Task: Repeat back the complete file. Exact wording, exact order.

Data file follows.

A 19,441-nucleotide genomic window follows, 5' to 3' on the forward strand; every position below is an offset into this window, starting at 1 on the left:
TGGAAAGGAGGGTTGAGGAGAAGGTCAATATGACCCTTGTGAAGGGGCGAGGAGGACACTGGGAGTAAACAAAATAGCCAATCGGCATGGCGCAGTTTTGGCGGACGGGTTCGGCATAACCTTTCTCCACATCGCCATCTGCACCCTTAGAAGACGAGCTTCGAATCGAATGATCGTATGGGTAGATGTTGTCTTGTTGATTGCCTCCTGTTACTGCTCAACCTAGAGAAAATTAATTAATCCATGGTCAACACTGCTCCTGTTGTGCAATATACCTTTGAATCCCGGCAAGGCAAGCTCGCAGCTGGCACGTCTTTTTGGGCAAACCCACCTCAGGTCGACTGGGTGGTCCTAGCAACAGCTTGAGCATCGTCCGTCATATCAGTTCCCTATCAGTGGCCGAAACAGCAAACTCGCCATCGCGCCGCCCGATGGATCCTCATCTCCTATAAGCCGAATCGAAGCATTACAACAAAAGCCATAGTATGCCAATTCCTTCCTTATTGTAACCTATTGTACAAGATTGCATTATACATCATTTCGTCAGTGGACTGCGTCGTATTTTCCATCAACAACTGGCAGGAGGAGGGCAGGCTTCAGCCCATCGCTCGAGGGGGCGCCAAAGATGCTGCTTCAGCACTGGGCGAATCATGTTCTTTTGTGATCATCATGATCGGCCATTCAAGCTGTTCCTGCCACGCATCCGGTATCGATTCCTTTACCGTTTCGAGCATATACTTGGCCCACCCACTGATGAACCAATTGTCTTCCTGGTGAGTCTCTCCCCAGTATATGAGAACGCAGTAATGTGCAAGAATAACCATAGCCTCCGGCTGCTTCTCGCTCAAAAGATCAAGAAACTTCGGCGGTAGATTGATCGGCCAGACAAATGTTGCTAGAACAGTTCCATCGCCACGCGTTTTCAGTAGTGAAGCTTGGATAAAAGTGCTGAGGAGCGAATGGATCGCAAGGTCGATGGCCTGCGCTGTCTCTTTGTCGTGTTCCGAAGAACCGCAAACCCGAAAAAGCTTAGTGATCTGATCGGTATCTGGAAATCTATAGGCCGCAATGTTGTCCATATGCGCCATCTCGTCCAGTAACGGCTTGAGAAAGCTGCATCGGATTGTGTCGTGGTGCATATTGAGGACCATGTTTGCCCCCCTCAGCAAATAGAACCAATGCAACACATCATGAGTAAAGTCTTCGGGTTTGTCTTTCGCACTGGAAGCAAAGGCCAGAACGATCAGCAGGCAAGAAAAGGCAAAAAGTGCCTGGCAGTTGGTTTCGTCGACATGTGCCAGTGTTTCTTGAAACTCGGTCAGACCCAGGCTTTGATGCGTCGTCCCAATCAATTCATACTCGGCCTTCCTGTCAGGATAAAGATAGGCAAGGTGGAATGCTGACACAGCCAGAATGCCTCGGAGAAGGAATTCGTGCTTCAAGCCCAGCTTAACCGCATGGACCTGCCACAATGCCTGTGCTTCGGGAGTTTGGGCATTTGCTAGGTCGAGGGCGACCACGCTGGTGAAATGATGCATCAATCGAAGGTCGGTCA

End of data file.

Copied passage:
A 19,441-nucleotide genomic window follows, 5' to 3' on the forward strand; every position below is an offset into this window, starting at 1 on the left:
TGGAAAGGAGGGTTGAGGAGAAGGTCAATATGACCCTTGTGAAGGGGCGAGGAGGACACTGGGAGTAAACAAAATAGCCAATCGGCATGGCGCAGTTTTGGCGGACGGGTTCGGCATAACCTTTCTCCACATCGCCATCTGCACCCTTAGAAGACGAGCTTCGAATCGAATGATCGTATGGGTAGATGTTGTCTTGTTGATTGCCTCCTGTTACTGCTCAACCTAGAGAAAATTAATTAATCCATGGTCAACACTGCTCCTGTTGTGCAATATACCTTTGAATCCCGGCAAGGCAAGCTCGCAGCTGGCACGTCTTTTTGGGCAAACCCACCTCAGGTCGACTGGGTGGTCCTAGCAACAGCTTGAGCATCGTCCGTCATATCAGTTCCCTATCAGTGGCCGAAACAGCAAACTCGCCATCGCGCCGCCCGATGGATCCTCATCTCCTATAAGCCGAATCGAAGCATTACAACAAAAGCCATAGTATGCCAATTCCTTCCTTATTGTAACCTATTGTACAAGATTGCATTATACATCATTTCGTCAGTGGACTGCGTCGTATTTTCCATCAACAACTGGCAGGAGGAGGGCAGGCTTCAGCCCATCGCTCGAGGGGGCGCCAAAGATGCTGCTTCAGCACTGGGCGAATCATGTTCTTTTGTGATCATCATGATCGGCCATTCAAGCTGTTCCTGCCACGCATCCGGTATCGATTCCTTTACCGTTTCGAGCATATACTTGGCCCACCCACTGATGAACCAATTGTCTTCCTGGTGAGTCTCTCCCCAGTATATGAGAACGCAGTAATGTGCAAGAATAACCATAGCCTCCGGCTGCTTCTCGCTCAAAAGATCAAGAAACTTCGGCGGTAGATTGATCGGCCAGACAAATGTTGCTAGAACAGTTCCATCGCCACGCGTTTTCAGTAGTGAAGCTTGGATAAAAGTGCTGAGGAGCGAATGGATCGCAAGGTCGATGGCCTGCGCTGTCTCTTTGTCGTGTTCCGAAGAACCGCAAACCCGAAAAAGCTTAGTGATCTGATCGGTATCTGGAAATCTATAGGCCGCAATGTTGTCCATATGCGCCATCTCGTCCAGTAACGGCTTGAGAAAGCTGCATCGGATTGTGTCGTGGTGCATATTGAGGACCATGTTTGCCCCCCTCAGCAAATAGAACCAATGCAACACATCATGAGTAAAGTCTTCGGGTTTGTCTTTCGCACTGGAAGCAAAGGCCAGAACGATCAGCAGGCAAGAAAAGGCAAAAAGTGCCTGGCAGTTGGTTTCGTCGACATGTGCCAGTGTTTCTTGAAACTCGGTCAGACCCAGGCTTTGATGCGTCGTCCCAATCAATTCATACTCGGCCTTCCTGTCAGGATAAAGATAGGCAAGGTGGAATGCTGACACAGCCAGAATGCCTCGGAGAAGGAATTCGTGCTTCAAGCCCAGCTTAACCGCATGGACCTGCCACAATGCCTGTGCTTCGGGAGTTTGGGCATTTGCTAGGTCGAGGGCGACCACGCTGGTGAAATGATGCATCAATCGAAGGTCGGTCA